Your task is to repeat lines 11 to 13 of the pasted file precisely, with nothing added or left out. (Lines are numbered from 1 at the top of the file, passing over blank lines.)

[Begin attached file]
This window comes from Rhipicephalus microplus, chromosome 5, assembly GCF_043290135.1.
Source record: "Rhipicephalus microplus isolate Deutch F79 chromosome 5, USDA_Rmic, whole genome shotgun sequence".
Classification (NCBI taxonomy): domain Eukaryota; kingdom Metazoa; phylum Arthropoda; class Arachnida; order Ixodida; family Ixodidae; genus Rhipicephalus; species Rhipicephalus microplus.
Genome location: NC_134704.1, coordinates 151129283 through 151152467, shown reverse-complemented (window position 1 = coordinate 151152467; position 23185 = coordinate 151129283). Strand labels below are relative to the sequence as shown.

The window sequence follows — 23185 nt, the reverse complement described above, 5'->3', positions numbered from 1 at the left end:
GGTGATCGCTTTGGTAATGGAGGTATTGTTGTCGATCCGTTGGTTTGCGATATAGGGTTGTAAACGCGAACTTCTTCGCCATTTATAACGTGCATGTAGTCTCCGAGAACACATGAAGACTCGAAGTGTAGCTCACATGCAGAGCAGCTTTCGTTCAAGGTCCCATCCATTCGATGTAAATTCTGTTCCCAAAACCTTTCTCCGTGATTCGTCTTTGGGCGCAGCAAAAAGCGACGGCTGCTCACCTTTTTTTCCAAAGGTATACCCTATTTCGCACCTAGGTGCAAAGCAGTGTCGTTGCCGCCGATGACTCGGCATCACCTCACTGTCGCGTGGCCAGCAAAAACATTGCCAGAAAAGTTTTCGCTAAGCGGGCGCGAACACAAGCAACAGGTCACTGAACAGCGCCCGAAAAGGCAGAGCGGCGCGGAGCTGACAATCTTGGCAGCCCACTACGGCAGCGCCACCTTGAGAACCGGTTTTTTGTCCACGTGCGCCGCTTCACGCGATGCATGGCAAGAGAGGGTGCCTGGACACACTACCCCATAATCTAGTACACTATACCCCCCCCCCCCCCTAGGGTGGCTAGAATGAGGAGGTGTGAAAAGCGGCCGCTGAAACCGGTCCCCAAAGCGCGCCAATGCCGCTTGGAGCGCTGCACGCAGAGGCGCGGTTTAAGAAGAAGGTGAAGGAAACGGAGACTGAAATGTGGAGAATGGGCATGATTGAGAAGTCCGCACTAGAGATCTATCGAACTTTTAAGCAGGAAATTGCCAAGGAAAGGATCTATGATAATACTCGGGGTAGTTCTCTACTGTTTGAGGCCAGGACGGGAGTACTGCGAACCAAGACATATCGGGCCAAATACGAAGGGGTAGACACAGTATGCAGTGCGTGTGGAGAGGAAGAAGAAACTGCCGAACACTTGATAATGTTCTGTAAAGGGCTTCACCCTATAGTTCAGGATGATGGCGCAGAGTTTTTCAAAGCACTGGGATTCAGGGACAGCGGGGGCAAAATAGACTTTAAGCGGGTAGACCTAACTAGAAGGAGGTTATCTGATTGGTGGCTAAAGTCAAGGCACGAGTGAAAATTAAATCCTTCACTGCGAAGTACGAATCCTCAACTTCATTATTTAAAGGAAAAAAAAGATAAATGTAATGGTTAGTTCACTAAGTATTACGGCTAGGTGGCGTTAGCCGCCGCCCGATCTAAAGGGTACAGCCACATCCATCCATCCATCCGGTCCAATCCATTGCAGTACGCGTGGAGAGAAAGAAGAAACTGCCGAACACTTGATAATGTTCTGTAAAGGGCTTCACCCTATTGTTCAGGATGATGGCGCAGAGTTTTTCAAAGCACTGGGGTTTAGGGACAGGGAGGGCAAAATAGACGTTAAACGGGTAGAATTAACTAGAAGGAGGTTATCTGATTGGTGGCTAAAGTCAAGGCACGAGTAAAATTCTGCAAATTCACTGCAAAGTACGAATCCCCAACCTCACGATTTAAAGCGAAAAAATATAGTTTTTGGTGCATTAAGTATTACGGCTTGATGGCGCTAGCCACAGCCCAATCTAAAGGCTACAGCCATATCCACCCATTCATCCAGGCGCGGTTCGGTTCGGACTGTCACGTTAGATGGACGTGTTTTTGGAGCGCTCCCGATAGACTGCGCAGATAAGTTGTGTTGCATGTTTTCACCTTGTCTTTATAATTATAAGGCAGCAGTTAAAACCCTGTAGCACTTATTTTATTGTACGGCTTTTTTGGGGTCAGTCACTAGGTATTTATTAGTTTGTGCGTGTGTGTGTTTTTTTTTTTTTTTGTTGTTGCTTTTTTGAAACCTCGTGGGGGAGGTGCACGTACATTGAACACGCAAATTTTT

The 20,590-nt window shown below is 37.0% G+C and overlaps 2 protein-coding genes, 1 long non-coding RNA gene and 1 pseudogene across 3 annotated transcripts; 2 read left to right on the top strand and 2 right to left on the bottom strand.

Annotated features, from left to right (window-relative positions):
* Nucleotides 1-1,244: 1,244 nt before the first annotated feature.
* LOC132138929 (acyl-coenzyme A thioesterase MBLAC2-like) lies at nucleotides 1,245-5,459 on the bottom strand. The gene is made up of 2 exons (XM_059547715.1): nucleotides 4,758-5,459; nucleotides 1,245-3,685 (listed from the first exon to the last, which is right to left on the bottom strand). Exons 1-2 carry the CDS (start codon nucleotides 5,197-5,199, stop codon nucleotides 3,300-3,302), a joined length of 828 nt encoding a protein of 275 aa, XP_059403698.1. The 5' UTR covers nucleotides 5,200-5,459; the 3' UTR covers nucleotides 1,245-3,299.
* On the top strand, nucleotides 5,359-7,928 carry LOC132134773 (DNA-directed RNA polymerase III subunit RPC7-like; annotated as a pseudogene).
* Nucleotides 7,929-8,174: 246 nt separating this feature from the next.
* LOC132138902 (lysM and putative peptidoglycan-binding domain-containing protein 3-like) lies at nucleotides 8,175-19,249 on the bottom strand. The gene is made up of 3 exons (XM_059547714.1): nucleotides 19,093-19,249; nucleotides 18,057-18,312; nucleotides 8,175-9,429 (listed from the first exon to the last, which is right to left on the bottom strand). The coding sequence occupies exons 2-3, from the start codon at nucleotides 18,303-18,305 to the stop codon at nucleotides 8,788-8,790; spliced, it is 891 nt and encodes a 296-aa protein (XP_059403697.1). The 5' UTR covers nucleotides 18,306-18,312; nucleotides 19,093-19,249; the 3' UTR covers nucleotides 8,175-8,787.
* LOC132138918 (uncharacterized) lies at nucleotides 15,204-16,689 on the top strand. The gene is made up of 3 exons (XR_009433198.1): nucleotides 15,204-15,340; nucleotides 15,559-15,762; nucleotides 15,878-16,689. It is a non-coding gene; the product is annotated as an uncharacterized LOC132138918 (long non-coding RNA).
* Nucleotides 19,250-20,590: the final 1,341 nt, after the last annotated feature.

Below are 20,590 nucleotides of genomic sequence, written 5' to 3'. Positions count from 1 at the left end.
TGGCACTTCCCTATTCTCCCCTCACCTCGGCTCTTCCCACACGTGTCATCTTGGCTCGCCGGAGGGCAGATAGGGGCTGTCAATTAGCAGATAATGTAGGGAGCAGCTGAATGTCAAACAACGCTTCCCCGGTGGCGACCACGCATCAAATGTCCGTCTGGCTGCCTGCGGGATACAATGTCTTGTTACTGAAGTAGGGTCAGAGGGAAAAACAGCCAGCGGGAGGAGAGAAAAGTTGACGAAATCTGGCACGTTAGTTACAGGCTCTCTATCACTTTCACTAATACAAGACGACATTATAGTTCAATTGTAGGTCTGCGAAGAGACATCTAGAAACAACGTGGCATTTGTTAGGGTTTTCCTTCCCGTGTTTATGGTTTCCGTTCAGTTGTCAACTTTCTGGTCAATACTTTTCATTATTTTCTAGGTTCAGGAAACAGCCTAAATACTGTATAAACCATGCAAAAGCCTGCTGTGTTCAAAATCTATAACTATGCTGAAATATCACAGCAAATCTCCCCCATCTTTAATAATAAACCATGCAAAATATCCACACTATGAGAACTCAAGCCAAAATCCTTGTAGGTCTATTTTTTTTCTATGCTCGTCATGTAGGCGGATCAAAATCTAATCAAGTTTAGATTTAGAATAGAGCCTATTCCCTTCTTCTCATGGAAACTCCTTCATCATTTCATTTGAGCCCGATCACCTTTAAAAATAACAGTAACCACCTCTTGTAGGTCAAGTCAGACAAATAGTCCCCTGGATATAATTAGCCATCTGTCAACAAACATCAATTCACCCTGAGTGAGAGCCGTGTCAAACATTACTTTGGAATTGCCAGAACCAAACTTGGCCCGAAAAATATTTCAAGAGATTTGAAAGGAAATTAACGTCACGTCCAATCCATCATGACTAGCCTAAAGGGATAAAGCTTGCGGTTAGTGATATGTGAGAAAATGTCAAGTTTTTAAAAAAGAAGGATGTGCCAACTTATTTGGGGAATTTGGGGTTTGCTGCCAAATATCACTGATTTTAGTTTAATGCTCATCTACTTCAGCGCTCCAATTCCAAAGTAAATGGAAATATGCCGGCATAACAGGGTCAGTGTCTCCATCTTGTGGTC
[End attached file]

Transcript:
* On the top strand, nucleotides 5,359-7,928 carry LOC132134773 (DNA-directed RNA polymerase III subunit RPC7-like; annotated as a pseudogene).
* Nucleotides 7,929-8,174: 246 nt separating this feature from the next.
* LOC132138902 (lysM and putative peptidoglycan-binding domain-containing protein 3-like) lies at nucleotides 8,175-19,249 on the bottom strand. The gene is made up of 3 exons (XM_059547714.1): nucleotides 19,093-19,249; nucleotides 18,057-18,312; nucleotides 8,175-9,429 (listed from the first exon to the last, which is right to left on the bottom strand). The coding sequence occupies exons 2-3, from the start codon at nucleotides 18,303-18,305 to the stop codon at nucleotides 8,788-8,790; spliced, it is 891 nt and encodes a 296-aa protein (XP_059403697.1). The 5' UTR covers nucleotides 18,306-18,312; nucleotides 19,093-19,249; the 3' UTR covers nucleotides 8,175-8,787.